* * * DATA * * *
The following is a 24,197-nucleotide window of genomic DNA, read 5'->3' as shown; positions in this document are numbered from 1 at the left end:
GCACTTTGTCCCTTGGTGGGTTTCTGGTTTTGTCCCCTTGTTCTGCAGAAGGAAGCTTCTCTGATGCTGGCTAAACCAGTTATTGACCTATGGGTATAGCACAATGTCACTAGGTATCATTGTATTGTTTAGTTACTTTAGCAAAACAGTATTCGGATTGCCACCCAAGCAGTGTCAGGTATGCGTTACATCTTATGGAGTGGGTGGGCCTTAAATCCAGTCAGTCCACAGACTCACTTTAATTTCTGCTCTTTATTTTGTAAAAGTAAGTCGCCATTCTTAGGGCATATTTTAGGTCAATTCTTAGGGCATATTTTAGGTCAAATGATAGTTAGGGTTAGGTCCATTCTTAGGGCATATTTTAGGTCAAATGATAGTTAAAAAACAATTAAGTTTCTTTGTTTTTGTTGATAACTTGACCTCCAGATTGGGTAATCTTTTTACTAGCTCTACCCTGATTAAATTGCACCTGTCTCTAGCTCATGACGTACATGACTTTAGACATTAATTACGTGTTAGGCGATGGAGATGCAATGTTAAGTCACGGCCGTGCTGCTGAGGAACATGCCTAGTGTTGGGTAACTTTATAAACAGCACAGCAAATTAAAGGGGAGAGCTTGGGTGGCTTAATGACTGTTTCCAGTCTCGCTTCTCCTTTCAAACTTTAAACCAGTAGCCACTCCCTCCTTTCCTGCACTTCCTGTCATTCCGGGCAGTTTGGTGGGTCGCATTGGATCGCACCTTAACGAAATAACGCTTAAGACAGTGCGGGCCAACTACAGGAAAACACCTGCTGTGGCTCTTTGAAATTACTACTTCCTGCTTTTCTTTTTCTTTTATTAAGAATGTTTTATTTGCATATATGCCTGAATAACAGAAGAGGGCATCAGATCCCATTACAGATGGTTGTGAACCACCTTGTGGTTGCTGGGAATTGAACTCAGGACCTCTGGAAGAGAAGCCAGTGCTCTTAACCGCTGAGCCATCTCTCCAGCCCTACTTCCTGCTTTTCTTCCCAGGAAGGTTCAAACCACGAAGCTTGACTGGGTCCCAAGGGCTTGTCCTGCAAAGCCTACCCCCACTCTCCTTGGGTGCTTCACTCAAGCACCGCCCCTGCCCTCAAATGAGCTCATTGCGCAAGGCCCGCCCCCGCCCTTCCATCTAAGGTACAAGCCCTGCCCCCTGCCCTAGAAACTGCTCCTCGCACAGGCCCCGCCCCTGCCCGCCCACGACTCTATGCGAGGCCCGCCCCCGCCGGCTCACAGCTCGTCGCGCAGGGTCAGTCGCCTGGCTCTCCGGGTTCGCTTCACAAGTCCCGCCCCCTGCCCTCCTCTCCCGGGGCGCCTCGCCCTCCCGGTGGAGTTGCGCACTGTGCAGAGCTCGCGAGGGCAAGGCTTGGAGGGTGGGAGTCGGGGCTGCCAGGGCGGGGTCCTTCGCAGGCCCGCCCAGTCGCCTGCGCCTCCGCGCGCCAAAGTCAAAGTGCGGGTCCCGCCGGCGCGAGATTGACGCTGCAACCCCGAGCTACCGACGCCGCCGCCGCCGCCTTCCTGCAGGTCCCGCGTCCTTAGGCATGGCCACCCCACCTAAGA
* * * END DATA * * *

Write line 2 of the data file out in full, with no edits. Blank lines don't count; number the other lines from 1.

GCACTTTGTCCCTTGGTGGGTTTCTGGTTTTGTCCCCTTGTTCTGCAGAAGGAAGCTTCTCTGATGCTGGCTAAACCAGTTATTGACCTATGGGTATAGCACAATGTCACTAGGTATCATTGTATTGTTTAGTTACTTTAGCAAAACAGTATTCGGATTGCCACCCAAGCAGTGTCAGGTATGCGTTACATCTTATGGAGTGGGTGGGCCTTAAATCCAGTCAGTCCACAGACTCACTTTAATTTCTGCTCTTTATTTTGTAAAAGTAAGTCGCCATTCTTAGGGCATATTTTAGGTCAATTCTTAGGGCATATTTTAGGTCAAATGATAGTTAGGGTTAGGTCCATTCTTAGGGCATATTTTAGGTCAAATGATAGTTAAAAAACAATTAAGTTTCTTTGTTTTTGTTGATAACTTGACCTCCAGATTGGGTAATCTTTTTACTAGCTCTACCCTGATTAAATTGCACCTGTCTCTAGCTCATGACGTACATGACTTTAGACATTAATTACGTGTTAGGCGATGGAGATGCAATGTTAAGTCACGGCCGTGCTGCTGAGGAACATGCCTAGTGTTGGGTAACTTTATAAACAGCACAGCAAATTAAAGGGGAGAGCTTGGGTGGCTTAATGACTGTTTCCAGTCTCGCTTCTCCTTTCAAACTTTAAACCAGTAGCCACTCCCTCCTTTCCTGCACTTCCTGTCATTCCGGGCAGTTTGGTGGGTCGCATTGGATCGCACCTTAACGAAATAACGCTTAAGACAGTGCGGGCCAACTACAGGAAAACACCTGCTGTGGCTCTTTGAAATTACTACTTCCTGCTTTTCTTTTTCTTTTATTAAGAATGTTTTATTTGCATATATGCCTGAATAACAGAAGAGGGCATCAGATCCCATTACAGATGGTTGTGAACCACCTTGTGGTTGCTGGGAATTGAACTCAGGACCTCTGGAAGAGAAGCCAGTGCTCTTAACCGCTGAGCCATCTCTCCAGCCCTACTTCCTGCTTTTCTTCCCAGGAAGGTTCAAACCACGAAGCTTGACTGGGTCCCAAGGGCTTGTCCTGCAAAGCCTACCCCCACTCTCCTTGGGTGCTTCACTCAAGCACCGCCCCTGCCCTCAAATGAGCTCATTGCGCAAGGCCCGCCCCCGCCCTTCCATCTAAGGTACAAGCCCTGCCCCCTGCCCTAGAAACTGCTCCTCGCACAGGCCCCGCCCCTGCCCGCCCACGACTCTATGCGAGGCCCGCCCCCGCCGGCTCACAGCTCGTCGCGCAGGGTCAGTCGCCTGGCTCTCCGGGTTCGCTTCACAAGTCCCGCCCCCTGCCCTCCTCTCCCGGGGCGCCTCGCCCTCCCGGTGGAGTTGCGCACTGTGCAGAGCTCGCGAGGGCAAGGCTTGGAGGGTGGGAGTCGGGGCTGCCAGGGCGGGGTCCTTCGCAGGCCCGCCCAGTCGCCTGCGCCTCCGCGCGCCAAAGTCAAAGTGCGGGTCCCGCCGGCGCGAGATTGACGCTGCAACCCCGAGCTACCGACGCCGCCGCCGCCGCCTTCCTGCAGGTCCCGCGTCCTTAGGCATGGCCACCCCACCTAAGA